Efficacy of percutaneous ethanol injection therapy (PEIT) is related to the number of parathyroid glands in haemodialysis patients with secondary hyperparathyroidism

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Abstract

Background

Percutaneous ethanol injection therapy (PEIT) is used for advanced secondary hyperparathyroidism. We investigated the efficacy, remission period and risk of relapse to determine the effect of the number of hyperplastic glands and other factors on the therapeutic effect of PEIT.

Methods

We studied 321 patients divided into two groups: effective [serum corrected calcium (cCa) level ≤10.5 mg/dl and serum intact parathyroid hormone (iPTH) level ≤250 pg/ml], and ineffective (failed to achieve the target levels). Advanced hyperplasia was defined as an estimated volume ≥0.5 cm3 on ultrasonography.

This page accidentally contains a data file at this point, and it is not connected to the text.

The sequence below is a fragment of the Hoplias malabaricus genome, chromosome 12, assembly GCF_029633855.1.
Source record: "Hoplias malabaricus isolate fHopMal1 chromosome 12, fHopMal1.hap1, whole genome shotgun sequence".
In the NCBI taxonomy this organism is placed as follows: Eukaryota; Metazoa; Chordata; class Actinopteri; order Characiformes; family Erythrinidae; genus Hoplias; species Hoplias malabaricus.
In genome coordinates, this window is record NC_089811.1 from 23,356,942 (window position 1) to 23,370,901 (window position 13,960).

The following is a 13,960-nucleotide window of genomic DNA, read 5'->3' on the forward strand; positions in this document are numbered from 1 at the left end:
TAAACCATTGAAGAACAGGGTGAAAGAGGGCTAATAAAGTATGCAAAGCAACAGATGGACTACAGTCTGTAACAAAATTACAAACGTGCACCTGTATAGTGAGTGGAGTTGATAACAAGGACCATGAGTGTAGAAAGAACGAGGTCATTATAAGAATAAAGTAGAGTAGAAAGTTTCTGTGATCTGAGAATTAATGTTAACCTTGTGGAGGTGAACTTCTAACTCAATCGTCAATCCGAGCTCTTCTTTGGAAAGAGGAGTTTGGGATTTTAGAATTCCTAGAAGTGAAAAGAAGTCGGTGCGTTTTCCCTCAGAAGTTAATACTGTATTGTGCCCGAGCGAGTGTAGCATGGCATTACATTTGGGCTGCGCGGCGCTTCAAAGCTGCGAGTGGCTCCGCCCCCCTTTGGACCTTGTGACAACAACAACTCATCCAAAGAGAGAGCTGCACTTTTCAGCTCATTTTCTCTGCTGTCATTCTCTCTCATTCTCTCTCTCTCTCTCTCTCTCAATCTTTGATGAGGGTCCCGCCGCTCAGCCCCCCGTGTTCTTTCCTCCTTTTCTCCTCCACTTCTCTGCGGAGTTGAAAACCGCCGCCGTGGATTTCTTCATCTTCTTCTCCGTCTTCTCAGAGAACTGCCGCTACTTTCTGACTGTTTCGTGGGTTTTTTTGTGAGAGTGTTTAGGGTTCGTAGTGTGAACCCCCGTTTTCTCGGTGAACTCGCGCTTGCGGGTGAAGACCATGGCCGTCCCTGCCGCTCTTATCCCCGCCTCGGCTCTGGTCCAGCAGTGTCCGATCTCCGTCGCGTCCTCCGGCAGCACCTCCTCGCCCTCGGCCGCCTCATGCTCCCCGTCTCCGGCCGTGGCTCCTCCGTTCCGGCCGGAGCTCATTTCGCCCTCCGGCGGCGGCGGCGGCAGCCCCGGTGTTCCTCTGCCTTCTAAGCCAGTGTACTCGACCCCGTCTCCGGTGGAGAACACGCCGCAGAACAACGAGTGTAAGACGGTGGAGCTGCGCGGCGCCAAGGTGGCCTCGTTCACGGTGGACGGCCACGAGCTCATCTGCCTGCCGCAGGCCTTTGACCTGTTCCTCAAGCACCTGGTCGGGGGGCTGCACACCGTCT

Results

PEIT was effective in 201 patients (62.6%), in whom serum iPTH levels dropped from 603±292 to 183±62 pg/ml (ng/l) and serum cCa levels from 10.7±0.8 to 10.1±0.5 mg/dl. Univariate analysis identified age, the number of hyperplastic glands and iPTH level as factors related to the efficacy of PEIT. The odds ratio for success vs failure by multivariate analysis was 0.55 times for the number of hyperplastic glands ≥0.5 cm3 (≥2 vs 0,1) and 0.29 times for iPTH (≥500 vs <500 pg/ml). Using the Kaplan–Meier method, the number of hyperplastic glands ≥0.5 cm3 (≥2 vs 0,1) was a factor affecting the remission period, with a remission significantly longer seen in the group with one hyperplastic gland (P=0.0025).

Conclusions

Superior results in efficacy rate, remission period and risk of relapse are obtained when PEIT is restricted to patients with one hyperplastic gland ≥0.5 cm3.

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